Preparing driftwood: Soaking, Boiling, Baking, Super-glue, Plexiglass & Epoxy - The Planted Tank Forum
 
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post #1 of 12 (permalink) Old 07-29-2007, 06:33 AM Thread Starter
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Preparing driftwood: Soaking, Boiling, Baking, Super-glue, Plexiglass & Epoxy

FWIW, had a recent bout w/ driftwood, got some a LFS, had a ton of driftwood in the reptile section, thought I would take it home and soak it for a few days, good idea....

Soaking....soaking in a spare 10g tank for 2 days didn't work...looked around here, seems lots of people say to boil it, plus helps "clean" it...

Boiling...well, my pieces some were 16" long, that doesn't fit in a pot, could've maybe done 1/2 an end at a time, but I didn't have a spaghetti pot anyways, so, bought a turkey basting "pan," the heavy duty one for $2 and *folded* up the edges *up* so I could fit more water in, boiled the dang things for 12 hours or so, maybe 16, who's counting...still floated like the Hindenburg taking off (but didn't come down). This was the biggest PITA, boiling did not work for me....then changing the water on the 2nd day I was pulling the pan/water out of the oven to the sink and the edge folded, spilling 4 gallons or so of fairly hot water.....20 minutes of soaking foot in cold water later mppped up all the tannin tea off the kitchen floor....whole house smells like tannin tea now and dang things still float. Tannin tea smell for 2 days, one burnt foot, heated up house from oven on at 500 to boil the water in July for 2 days, the oven is a mess from the tannin tea steaming over the top edge and running down the front, and 6-8 pieces of floating driftwood, great.

Slate: no, I didn't want to screw into slate, I need the ground space for plants not big chunks of rock

Baking: Next had to bake the driftwood for a night to get out what little water-logging had occurd, so that I could use the superglue on a dry surface...good thing I had those turkey basting pans

Super-Glue....went to LFS and one of the good guys there we brainstormed and we joke I could super-glue the driftwood to the bottom of the tank....hahaha. But then he thinks what if you cut a piece of acrylic/plexiglass to the size of the bottom of the tank, and then super-glued the driftwood to that? Good thinking I say. I get the acrylic, and I cut w/ a dremel (you could use a saw) the driftwood bottom edge so I'd have a surface to superglue to (only on the pieces that didn't fit naturally against the bottom w/ enough gluing area already). This was a tedious task, cutting/sanding/gluing/trying not to knock over the piece I already glued), but got it done, threw down a coat of peat, then AS Amazonia II to help hold the plexiglass plate down (and cinch in the driftwood from the sides), then filled w/ water, everything is holding so far. Not sure how long superglue works for, the label says it doesn't hold under water, but every one here, LFS and other salt forums uses it (superglue GEL), maybe the drift wood will become water logged by then...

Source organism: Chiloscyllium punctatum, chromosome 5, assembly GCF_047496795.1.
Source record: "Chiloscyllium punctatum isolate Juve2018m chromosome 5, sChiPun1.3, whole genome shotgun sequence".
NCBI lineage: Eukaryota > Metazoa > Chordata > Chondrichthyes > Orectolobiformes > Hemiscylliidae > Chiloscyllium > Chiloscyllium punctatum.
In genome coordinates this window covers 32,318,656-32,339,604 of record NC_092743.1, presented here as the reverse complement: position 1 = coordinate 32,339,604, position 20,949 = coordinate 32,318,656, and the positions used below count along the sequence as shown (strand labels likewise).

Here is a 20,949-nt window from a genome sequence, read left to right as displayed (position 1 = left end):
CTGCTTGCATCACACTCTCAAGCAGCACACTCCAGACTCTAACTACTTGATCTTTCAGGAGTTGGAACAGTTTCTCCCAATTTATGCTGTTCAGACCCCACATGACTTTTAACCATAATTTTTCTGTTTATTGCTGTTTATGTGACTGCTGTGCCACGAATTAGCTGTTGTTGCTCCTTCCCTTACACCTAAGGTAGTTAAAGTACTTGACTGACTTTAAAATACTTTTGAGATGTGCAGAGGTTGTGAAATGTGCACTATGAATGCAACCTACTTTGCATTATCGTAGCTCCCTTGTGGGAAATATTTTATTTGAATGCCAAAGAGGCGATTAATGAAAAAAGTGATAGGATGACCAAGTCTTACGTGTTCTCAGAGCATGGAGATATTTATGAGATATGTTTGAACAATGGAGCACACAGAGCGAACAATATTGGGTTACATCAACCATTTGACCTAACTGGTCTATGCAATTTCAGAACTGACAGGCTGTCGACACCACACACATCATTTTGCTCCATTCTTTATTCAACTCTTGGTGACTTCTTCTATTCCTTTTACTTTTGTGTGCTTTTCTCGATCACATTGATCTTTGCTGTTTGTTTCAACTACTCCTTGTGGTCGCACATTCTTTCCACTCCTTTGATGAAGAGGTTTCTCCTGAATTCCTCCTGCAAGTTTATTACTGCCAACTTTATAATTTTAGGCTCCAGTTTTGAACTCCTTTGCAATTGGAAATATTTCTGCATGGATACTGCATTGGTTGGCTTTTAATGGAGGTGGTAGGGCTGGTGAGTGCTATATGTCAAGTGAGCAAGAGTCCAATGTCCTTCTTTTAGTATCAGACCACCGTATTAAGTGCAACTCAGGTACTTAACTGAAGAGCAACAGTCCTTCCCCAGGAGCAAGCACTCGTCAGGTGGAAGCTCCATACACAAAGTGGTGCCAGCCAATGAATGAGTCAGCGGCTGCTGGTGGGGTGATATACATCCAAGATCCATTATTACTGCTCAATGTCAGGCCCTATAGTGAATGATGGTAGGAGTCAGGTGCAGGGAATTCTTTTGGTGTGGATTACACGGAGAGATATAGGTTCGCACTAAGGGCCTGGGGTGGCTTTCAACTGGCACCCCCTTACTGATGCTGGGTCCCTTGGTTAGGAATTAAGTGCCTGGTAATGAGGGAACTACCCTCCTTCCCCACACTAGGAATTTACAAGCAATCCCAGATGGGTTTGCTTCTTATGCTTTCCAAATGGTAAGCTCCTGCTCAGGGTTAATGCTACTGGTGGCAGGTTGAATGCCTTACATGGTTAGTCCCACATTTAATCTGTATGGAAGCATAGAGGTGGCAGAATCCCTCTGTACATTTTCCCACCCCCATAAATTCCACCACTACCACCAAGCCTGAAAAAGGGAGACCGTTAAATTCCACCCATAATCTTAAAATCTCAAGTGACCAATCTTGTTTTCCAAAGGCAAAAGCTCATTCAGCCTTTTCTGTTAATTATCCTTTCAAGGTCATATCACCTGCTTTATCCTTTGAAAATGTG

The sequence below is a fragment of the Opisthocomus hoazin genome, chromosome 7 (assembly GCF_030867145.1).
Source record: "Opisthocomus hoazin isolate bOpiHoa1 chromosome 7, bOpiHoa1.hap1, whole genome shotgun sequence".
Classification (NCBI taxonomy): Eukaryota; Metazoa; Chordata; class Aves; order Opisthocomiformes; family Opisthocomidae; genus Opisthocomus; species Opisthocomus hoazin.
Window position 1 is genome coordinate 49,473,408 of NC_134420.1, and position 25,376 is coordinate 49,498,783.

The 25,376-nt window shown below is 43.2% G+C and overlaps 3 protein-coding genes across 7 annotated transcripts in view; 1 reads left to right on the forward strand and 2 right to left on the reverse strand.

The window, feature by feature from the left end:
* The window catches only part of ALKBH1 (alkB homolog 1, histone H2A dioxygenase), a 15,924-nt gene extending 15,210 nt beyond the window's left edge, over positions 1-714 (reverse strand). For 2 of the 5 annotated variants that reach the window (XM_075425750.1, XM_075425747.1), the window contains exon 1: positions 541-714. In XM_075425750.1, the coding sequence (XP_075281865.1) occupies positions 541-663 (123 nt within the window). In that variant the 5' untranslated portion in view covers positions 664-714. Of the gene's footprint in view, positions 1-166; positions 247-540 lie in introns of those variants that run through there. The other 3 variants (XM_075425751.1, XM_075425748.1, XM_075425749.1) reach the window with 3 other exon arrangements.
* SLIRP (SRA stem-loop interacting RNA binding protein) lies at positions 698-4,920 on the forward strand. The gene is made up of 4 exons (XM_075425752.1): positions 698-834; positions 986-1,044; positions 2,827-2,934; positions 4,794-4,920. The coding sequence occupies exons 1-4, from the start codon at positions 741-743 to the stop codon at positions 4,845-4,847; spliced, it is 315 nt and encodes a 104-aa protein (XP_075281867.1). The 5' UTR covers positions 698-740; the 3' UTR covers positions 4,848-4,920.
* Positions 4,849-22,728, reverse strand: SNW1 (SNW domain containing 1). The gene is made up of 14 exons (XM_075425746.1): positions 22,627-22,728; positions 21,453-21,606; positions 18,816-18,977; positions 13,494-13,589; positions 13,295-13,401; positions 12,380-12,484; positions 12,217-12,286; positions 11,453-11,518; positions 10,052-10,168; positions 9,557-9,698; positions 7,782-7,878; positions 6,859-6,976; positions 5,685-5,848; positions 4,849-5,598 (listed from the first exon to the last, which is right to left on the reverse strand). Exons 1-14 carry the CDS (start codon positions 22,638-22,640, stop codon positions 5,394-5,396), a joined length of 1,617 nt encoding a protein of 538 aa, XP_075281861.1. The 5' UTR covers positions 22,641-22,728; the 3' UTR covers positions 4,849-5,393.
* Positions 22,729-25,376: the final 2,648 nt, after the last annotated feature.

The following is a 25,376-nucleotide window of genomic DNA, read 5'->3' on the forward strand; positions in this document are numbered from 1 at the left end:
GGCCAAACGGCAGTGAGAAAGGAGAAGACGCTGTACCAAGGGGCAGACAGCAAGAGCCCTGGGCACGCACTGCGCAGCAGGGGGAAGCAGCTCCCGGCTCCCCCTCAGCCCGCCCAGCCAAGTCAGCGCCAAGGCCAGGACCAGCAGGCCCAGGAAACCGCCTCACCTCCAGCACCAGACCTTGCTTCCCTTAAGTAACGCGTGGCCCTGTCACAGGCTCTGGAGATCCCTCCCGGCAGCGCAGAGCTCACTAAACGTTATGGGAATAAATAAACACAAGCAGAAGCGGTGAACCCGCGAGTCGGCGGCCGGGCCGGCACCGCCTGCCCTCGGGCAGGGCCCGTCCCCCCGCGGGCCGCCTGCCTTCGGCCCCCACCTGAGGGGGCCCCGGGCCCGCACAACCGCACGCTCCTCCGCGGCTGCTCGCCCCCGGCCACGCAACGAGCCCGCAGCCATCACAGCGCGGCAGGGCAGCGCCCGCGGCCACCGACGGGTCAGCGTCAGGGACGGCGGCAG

Epoxy...if it doesn't, I'm going to get some aquarium epoxy, search around, apparently there's a brand that Big Al's carries, and another from Home Despot that maybe isn't carried anymore. Someone somewhere said JB weld doesn't leak to the water column, so you could use JB Weld marine, but who knows what leaks or doesn't into the column.

Superglue is cyranocylate, which people say is inert after curing, why the JB Weld marine and other marine epoxy (Power Poxy marine etc) wouldn't be inert as well I don't know. all the labels said pretty much the same thing (if you get it in your eyes your an idiot, and don't eat it). There was only 1 epoxy I found that said "not safe in water meant for humans or animals." But, I don't have a degree in science so can't say for sure....

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Last edited by Nbot; 07-29-2007 at 05:42 PM.
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post #2 of 12 (permalink) Old 07-29-2007, 09:39 AM
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I hope the glue works out. If not, I would simply drill some small holes in the acrylic base you made, and screw the driftwood to it with stainless steel screws instead of relying on a bonding agent. I haven't had much luck or longevity using glue/silicone/epoxy with submerged driftwood.